Terri Sterling paints a very clear picture of who has been walking through the doors of Idaho's payday lenders.
"The people who take out these loans are desperate," Sterling, executive director of Idaho Community Action, told Boise Weekly. "They're seniors who are struggling to make it through the month and single moms who are on their own--people who cannot afford that kind of interest."
Sterling should know. Her organization has been on the front lines of advocating on behalf of Idahoans who have struggled with the nation's highest payday loan rates--582 percent (BW, Citydesk, "We're No. 1," April 21, 2014). Earlier this year, a study from the Pew Charitable Trusts chronicled how, even in the face of more lending competition, payday loan stores still didn't pull down their interest rates.
But as of July 1, new Idaho laws went on the books designed to relieve what Sterling says is a "vicious cycle."
Revisions to the Idaho Payday Loan Act, authored by Twin Falls Republican Sen. Tim Heider, bring what Heider said are "substantial changes" to how payday lenders will operate in Idaho.
"The legislation informs potential borrowers in advance of the risks associated with payday borrowing and helps them to understand their options, prior to the signing," said Heider at the announcement of the new law. "Our objective was to help those who may be trapped in the payday loan cycle to find a way out with no further costs, interest or fees."
At the top of the list of changes is the fact that a new loan can't exceed 25 percent of the borrower's gross monthly income or $1,000. Lenders are also limited to how many times they present a borrower's check for payment of the loan and are required to provide a payment plan once every 12 months for those having difficulties paying their loans. And no more small print: Disclosures are now required to be in 12-point bold and capitalized type.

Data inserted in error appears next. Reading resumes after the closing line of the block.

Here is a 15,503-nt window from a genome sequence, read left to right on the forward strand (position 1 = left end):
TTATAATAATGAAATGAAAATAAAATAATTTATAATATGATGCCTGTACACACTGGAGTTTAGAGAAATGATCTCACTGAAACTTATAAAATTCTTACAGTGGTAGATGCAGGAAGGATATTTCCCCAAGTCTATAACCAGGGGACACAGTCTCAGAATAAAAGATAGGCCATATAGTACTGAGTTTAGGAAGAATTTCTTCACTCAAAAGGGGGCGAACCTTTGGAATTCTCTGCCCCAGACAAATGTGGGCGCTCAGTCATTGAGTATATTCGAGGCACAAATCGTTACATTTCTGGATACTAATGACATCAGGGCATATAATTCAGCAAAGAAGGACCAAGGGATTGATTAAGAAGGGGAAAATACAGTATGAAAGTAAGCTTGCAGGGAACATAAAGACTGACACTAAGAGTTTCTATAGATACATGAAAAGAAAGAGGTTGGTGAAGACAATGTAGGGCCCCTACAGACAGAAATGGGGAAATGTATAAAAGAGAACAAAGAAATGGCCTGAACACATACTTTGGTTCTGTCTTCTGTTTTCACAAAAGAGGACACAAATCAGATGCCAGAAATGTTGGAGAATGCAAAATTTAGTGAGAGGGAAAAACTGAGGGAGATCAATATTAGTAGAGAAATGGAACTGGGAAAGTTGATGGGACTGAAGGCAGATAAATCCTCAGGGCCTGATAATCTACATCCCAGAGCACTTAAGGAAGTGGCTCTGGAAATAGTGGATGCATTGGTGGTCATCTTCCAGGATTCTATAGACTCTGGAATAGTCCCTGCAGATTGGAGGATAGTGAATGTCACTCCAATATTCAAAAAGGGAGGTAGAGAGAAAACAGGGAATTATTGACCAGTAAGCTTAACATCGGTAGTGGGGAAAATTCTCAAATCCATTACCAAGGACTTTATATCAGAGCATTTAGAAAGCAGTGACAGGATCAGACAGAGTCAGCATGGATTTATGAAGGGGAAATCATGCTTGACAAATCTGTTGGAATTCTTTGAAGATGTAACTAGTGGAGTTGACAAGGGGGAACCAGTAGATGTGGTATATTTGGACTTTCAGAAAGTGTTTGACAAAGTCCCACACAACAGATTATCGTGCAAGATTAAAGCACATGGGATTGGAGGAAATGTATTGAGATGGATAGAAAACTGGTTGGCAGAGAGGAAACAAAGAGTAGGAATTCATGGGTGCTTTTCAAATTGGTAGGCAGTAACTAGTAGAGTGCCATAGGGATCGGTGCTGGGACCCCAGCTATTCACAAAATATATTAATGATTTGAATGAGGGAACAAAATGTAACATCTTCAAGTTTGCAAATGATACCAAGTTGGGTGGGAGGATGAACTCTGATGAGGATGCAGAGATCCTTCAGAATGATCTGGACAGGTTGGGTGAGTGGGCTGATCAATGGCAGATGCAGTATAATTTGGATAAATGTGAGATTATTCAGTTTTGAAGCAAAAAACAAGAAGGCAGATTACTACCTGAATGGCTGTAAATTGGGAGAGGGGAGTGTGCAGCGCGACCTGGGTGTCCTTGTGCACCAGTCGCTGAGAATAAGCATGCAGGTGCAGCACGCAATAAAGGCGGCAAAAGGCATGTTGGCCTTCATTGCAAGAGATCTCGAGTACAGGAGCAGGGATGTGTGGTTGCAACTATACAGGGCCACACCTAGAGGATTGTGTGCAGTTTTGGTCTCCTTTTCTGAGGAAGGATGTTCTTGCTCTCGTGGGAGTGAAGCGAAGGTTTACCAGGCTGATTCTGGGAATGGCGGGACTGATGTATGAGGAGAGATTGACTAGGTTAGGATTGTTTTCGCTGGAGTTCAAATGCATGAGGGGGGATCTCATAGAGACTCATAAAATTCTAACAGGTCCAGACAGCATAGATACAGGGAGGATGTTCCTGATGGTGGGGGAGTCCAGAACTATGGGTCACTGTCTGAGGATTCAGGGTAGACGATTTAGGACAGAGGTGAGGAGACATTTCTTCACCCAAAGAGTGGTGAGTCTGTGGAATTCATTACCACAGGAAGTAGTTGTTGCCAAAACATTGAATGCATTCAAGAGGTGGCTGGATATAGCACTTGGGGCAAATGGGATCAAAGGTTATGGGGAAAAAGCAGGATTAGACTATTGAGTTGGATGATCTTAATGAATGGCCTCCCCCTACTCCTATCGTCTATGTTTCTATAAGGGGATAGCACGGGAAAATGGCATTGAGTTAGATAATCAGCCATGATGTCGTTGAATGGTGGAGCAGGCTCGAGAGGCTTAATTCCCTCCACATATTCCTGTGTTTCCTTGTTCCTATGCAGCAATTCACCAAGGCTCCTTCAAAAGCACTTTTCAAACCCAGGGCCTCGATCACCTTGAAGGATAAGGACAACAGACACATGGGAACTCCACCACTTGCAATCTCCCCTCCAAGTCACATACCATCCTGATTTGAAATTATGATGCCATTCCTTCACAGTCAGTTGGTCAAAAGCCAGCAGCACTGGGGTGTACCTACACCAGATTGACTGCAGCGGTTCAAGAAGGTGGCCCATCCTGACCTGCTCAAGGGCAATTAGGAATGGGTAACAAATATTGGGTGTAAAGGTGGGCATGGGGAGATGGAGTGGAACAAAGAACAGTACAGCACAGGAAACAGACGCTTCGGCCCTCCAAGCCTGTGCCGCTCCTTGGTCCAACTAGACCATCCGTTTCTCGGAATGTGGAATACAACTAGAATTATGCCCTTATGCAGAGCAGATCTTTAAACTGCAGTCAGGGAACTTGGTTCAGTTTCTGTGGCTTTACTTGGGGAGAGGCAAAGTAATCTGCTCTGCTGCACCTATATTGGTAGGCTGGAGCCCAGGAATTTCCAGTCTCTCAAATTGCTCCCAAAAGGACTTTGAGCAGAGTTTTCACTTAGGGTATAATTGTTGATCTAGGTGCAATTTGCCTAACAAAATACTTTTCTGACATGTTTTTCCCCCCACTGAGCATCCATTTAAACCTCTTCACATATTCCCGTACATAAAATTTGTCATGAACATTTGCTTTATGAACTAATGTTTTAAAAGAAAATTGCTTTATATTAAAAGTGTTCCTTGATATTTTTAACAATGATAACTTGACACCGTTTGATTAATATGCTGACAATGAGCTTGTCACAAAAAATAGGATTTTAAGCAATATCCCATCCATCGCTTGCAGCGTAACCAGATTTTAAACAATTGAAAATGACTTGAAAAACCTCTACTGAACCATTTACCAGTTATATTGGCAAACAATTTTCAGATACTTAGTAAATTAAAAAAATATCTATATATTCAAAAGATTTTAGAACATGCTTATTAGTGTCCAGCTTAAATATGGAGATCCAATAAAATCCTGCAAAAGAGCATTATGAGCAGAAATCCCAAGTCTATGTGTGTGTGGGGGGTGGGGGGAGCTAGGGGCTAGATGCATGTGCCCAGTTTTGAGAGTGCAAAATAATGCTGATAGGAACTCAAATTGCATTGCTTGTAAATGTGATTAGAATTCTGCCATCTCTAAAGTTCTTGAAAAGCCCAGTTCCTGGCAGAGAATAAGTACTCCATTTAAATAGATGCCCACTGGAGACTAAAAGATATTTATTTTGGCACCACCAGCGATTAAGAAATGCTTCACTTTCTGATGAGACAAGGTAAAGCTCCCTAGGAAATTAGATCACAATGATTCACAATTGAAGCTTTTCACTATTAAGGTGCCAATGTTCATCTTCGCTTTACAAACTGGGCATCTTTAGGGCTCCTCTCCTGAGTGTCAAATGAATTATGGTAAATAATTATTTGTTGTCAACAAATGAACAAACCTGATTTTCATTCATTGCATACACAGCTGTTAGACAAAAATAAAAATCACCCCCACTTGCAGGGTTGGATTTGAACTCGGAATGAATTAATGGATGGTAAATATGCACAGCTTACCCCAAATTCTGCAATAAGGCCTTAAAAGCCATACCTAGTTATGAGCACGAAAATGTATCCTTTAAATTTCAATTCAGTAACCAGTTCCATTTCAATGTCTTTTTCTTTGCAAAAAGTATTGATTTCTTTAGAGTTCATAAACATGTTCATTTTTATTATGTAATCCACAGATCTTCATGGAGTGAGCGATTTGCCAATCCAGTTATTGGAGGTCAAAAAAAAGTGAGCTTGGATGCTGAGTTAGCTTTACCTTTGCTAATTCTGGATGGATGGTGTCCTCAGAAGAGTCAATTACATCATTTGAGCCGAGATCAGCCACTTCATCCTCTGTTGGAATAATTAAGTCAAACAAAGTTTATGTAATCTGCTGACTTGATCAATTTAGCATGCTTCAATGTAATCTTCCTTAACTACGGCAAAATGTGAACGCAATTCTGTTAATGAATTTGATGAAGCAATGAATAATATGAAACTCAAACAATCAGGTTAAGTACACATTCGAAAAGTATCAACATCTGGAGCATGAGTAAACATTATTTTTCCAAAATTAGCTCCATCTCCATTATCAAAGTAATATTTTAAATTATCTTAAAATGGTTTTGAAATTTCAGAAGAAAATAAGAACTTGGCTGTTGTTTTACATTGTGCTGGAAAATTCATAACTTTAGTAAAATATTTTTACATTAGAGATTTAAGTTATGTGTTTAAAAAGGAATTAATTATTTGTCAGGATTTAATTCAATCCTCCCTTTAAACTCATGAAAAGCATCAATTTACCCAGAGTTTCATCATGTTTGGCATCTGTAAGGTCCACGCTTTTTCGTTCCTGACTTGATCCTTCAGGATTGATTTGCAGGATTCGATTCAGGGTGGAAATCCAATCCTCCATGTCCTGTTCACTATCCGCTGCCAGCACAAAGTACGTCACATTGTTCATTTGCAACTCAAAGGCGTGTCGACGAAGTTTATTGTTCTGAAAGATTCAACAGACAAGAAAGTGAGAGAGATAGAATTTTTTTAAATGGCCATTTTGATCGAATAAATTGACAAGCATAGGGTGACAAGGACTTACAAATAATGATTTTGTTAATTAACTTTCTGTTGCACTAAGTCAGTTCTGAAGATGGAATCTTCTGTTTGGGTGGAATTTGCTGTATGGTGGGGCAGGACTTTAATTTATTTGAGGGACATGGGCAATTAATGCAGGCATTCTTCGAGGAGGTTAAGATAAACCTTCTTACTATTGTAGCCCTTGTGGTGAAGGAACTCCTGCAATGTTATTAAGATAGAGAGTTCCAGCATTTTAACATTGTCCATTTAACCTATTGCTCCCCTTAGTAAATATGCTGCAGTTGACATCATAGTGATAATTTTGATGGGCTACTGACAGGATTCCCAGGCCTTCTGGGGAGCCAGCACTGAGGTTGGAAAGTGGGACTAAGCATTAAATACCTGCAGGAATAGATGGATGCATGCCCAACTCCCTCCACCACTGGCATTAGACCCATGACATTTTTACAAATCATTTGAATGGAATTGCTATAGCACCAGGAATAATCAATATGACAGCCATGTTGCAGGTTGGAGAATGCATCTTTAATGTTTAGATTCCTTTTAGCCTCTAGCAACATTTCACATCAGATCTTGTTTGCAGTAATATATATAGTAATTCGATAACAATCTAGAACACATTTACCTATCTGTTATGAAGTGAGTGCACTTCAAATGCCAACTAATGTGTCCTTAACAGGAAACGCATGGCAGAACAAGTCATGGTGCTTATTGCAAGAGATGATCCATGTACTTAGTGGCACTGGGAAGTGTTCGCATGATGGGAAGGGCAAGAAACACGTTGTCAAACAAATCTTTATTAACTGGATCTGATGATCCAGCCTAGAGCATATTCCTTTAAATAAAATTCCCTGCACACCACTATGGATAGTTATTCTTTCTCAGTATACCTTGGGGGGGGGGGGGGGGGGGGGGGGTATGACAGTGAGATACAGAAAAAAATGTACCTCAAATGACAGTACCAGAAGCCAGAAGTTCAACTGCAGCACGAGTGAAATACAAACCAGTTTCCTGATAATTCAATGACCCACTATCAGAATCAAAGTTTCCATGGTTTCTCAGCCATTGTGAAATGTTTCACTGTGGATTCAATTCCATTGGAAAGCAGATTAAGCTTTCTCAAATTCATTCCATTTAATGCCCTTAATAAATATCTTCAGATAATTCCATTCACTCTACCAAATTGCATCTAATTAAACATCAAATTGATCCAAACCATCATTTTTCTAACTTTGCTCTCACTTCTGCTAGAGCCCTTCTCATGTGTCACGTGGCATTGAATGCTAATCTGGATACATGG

Still, Sterling worries that the new law isn't enough. She told BW that if there isn't a hard restriction on how much interest can be charged--the law only caps the amount of the loan, not the interest rate--Idaho consumers are still vulnerable to falling into the payday loan trap.
"The reality of it is that we already have those same protections in place," said Sterling, referring to current law, which allows a borrower to request a revised payment plan. "Until we get a rate cap, we won't fix the problem."
To help stop the cycle, Sterling insists that Idaho adopt a 36 percent cap (per loan) for payday loans, similar to Colorado's state limit (20 percent for the first $300 and another 7.5 percent for amounts above $300).
Payday loan stores typically lure individuals who simply can't get a desperately-needed loan from a local bank. But Sterling told BW that one of the positive outcomes from the fight against predatory lending is that two traditional lenders--Key Bank and Les Bois Credit Union, neither of which are in the business of payday loans--now offer short-term agreements to borrowers at 15 percent interest, making it easier for consumers to avoid payday lending altogether.
"We don't need payday loan centers," said Sterling. "Banks are supposed to loan us money; that's where fair lending is going to happen."